MSU Safe Place honors Domestic Violence Awareness Month
In light of October being nationally recognized as Domestic Violence Awareness Month, there was a diverse crowd of people at the Eli and Edythe Broad Art Museum on Oct. 12 attending the Michigan State University Safe Place candlelight vigil to raise awareness and honor those who have battled domestic violence.
Erica Schmittdiel, MSU Safe Place and CARE advocacy coordinator, said the candlelight vigils are important to have every year because it gives Safe Place an opportunity to get the word out and raise awareness during domestic violence awareness month.
“It’s often very hard for people to talk about domestic violence,” Schmittdiel said. “Either they maybe don’t know what to say, they don’t have personal experience with it and it’s an awkward conversation. Or maybe they do have a personal experience with the topic and they’re embarrassed, they’re, you know, feeling like it’s too painful to have these kind of conversations.”
MSU Safe Place, the first and only domestic violence shelter on a college campus in the nation, partnered with the Survivor’s Speakers Bureau to bring survivors of domestic violence and sexual assault to the event to speak about their experiences and encourage others.
Ricarah Riddle, speaker and domestic violence survivor, gave a strong message that encouraged people not to sit in sorrow, but to do something about it.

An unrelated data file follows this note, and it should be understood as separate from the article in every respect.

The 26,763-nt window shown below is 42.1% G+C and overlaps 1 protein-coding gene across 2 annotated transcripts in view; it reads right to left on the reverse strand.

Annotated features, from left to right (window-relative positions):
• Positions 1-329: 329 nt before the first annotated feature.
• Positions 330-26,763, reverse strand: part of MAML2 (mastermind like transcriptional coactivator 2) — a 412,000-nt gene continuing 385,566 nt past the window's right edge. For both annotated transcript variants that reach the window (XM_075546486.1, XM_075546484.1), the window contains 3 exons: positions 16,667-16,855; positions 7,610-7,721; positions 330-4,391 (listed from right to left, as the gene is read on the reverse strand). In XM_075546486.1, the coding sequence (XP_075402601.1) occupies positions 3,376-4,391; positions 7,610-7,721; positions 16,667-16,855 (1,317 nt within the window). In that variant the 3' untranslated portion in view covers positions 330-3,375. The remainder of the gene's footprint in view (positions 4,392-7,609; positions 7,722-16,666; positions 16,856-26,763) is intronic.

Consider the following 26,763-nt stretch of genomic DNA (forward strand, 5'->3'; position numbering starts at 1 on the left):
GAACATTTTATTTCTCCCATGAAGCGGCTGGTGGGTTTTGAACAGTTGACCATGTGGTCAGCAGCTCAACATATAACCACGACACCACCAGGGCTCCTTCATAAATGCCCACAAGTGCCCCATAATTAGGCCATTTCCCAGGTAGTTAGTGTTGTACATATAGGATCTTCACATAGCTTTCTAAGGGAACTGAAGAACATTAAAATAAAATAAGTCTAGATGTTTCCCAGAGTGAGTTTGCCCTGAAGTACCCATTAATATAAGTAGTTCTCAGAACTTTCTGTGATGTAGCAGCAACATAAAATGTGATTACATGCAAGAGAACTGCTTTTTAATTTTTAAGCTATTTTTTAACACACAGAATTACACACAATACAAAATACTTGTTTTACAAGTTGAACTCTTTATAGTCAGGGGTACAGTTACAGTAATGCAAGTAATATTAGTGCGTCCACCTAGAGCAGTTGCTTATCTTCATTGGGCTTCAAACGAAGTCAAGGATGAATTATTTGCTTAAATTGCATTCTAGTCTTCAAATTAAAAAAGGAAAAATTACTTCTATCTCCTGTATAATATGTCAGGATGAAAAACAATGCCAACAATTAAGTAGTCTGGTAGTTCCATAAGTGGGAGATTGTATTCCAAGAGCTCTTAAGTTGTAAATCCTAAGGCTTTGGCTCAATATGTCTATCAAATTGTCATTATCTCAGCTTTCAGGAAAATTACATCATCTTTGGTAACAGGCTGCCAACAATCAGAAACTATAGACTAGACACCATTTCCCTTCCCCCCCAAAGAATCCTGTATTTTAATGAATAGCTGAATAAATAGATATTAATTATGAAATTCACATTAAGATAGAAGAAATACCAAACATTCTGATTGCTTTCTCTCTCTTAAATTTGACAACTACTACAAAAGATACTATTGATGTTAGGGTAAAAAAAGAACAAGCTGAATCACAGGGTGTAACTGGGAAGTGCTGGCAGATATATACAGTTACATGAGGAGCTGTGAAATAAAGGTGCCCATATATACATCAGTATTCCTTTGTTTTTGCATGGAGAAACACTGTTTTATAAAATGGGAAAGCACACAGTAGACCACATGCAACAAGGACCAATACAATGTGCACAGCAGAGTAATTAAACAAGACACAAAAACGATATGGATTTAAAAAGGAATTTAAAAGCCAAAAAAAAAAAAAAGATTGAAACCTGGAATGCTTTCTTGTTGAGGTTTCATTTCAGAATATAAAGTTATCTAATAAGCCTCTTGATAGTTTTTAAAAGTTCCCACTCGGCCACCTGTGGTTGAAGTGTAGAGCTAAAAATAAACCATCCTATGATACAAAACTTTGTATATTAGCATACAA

“I think that the reason I speak out about issues like this is because I never saw it happening to myself,” she said. “And when it happened, I was not prepared and didn’t necessarily know what to do. So, I had to navigate this really awful territory on my own and figure things out.”
Riddle also wants to be of support to those who are fighting this battle.
“I think it’s important once you have the keys and the knowledge and the wherewithal of what to do when you’re in this type of situation to give this information to other people that either have been or may be in the same type of situation,” she said.
When planning this event, MSU Safe Place set out with a goal of giving the opportunity to have a community conversation and make people aware.
“As much as you would like to believe it isn’t true, one in four women will be affected by domestic violence in her lifetime,” Schmittdiel said. “Men are affected as well, as well as non-conforming, non-gender conforming individuals. It really happens to everyone; it’s an equal opportunity destroyer so we need to have these conversations, we need to be talking about domestic violence and what the warning signs are and how to get help.”